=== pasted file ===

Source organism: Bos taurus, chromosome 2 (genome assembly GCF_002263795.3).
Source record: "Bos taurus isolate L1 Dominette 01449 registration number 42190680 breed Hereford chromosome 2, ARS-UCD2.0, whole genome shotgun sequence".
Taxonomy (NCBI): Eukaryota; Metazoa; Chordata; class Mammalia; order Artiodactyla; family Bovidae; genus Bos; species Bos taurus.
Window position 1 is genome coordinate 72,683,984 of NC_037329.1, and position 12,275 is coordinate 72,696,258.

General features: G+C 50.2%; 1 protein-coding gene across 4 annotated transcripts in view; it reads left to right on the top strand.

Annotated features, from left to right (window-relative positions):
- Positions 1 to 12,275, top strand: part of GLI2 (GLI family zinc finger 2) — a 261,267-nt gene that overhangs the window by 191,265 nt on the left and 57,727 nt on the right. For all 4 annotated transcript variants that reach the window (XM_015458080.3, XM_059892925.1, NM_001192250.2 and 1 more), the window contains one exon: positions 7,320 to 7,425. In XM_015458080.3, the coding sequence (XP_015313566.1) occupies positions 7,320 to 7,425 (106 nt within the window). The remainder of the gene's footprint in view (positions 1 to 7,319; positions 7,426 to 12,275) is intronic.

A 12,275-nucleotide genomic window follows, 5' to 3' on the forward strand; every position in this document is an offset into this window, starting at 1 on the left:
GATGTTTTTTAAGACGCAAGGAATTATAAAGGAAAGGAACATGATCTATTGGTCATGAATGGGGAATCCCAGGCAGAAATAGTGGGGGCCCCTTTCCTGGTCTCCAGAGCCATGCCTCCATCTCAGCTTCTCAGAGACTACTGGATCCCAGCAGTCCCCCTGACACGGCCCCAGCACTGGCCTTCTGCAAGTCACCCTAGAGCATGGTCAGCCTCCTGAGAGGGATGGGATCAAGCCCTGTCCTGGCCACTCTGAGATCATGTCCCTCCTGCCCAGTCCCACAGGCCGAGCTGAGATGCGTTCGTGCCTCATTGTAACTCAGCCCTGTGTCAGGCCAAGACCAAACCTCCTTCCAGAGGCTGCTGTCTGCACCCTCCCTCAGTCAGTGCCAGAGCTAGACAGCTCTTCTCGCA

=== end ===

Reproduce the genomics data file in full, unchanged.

Source organism: Bos taurus, chromosome 2 (genome assembly GCF_002263795.3).
Source record: "Bos taurus isolate L1 Dominette 01449 registration number 42190680 breed Hereford chromosome 2, ARS-UCD2.0, whole genome shotgun sequence".
Taxonomy (NCBI): Eukaryota; Metazoa; Chordata; class Mammalia; order Artiodactyla; family Bovidae; genus Bos; species Bos taurus.
Window position 1 is genome coordinate 72,683,984 of NC_037329.1, and position 12,275 is coordinate 72,696,258.

General features: G+C 50.2%; 1 protein-coding gene across 4 annotated transcripts in view; it reads left to right on the top strand.

Annotated features, from left to right (window-relative positions):
- Positions 1 to 12,275, top strand: part of GLI2 (GLI family zinc finger 2) — a 261,267-nt gene that overhangs the window by 191,265 nt on the left and 57,727 nt on the right. For all 4 annotated transcript variants that reach the window (XM_015458080.3, XM_059892925.1, NM_001192250.2 and 1 more), the window contains one exon: positions 7,320 to 7,425. In XM_015458080.3, the coding sequence (XP_015313566.1) occupies positions 7,320 to 7,425 (106 nt within the window). The remainder of the gene's footprint in view (positions 1 to 7,319; positions 7,426 to 12,275) is intronic.

A 12,275-nucleotide genomic window follows, 5' to 3' on the forward strand; every position in this document is an offset into this window, starting at 1 on the left:
GATGTTTTTTAAGACGCAAGGAATTATAAAGGAAAGGAACATGATCTATTGGTCATGAATGGGGAATCCCAGGCAGAAATAGTGGGGGCCCCTTTCCTGGTCTCCAGAGCCATGCCTCCATCTCAGCTTCTCAGAGACTACTGGATCCCAGCAGTCCCCCTGACACGGCCCCAGCACTGGCCTTCTGCAAGTCACCCTAGAGCATGGTCAGCCTCCTGAGAGGGATGGGATCAAGCCCTGTCCTGGCCACTCTGAGATCATGTCCCTCCTGCCCAGTCCCACAGGCCGAGCTGAGATGCGTTCGTGCCTCATTGTAACTCAGCCCTGTGTCAGGCCAAGACCAAACCTCCTTCCAGAGGCTGCTGTCTGCACCCTCCCTCAGTCAGTGCCAGAGCTAGACAGCTCTTCTCGCA